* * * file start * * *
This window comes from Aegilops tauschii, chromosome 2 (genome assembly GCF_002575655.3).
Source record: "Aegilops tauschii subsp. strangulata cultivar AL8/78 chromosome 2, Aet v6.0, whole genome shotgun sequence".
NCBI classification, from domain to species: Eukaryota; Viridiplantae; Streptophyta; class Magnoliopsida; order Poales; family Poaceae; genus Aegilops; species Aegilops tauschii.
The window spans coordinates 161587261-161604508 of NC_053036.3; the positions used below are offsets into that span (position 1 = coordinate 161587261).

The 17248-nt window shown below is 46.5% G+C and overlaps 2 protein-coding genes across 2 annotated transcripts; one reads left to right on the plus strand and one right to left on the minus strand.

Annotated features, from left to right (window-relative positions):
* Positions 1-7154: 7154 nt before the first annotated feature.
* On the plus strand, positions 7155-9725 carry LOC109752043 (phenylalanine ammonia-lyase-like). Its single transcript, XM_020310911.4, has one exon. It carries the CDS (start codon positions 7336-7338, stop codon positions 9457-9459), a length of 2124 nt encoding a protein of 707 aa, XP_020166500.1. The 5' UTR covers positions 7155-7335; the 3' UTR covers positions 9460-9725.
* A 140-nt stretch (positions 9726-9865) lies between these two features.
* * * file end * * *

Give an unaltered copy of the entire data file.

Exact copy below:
This window comes from Aegilops tauschii, chromosome 2 (genome assembly GCF_002575655.3).
Source record: "Aegilops tauschii subsp. strangulata cultivar AL8/78 chromosome 2, Aet v6.0, whole genome shotgun sequence".
NCBI classification, from domain to species: Eukaryota; Viridiplantae; Streptophyta; class Magnoliopsida; order Poales; family Poaceae; genus Aegilops; species Aegilops tauschii.
The window spans coordinates 161587261-161604508 of NC_053036.3; the positions used below are offsets into that span (position 1 = coordinate 161587261).

The 17248-nt window shown below is 46.5% G+C and overlaps 2 protein-coding genes across 2 annotated transcripts; one reads left to right on the plus strand and one right to left on the minus strand.

Annotated features, from left to right (window-relative positions):
* Positions 1-7154: 7154 nt before the first annotated feature.
* On the plus strand, positions 7155-9725 carry LOC109752043 (phenylalanine ammonia-lyase-like). Its single transcript, XM_020310911.4, has one exon. It carries the CDS (start codon positions 7336-7338, stop codon positions 9457-9459), a length of 2124 nt encoding a protein of 707 aa, XP_020166500.1. The 5' UTR covers positions 7155-7335; the 3' UTR covers positions 9460-9725.
* A 140-nt stretch (positions 9726-9865) lies between these two features.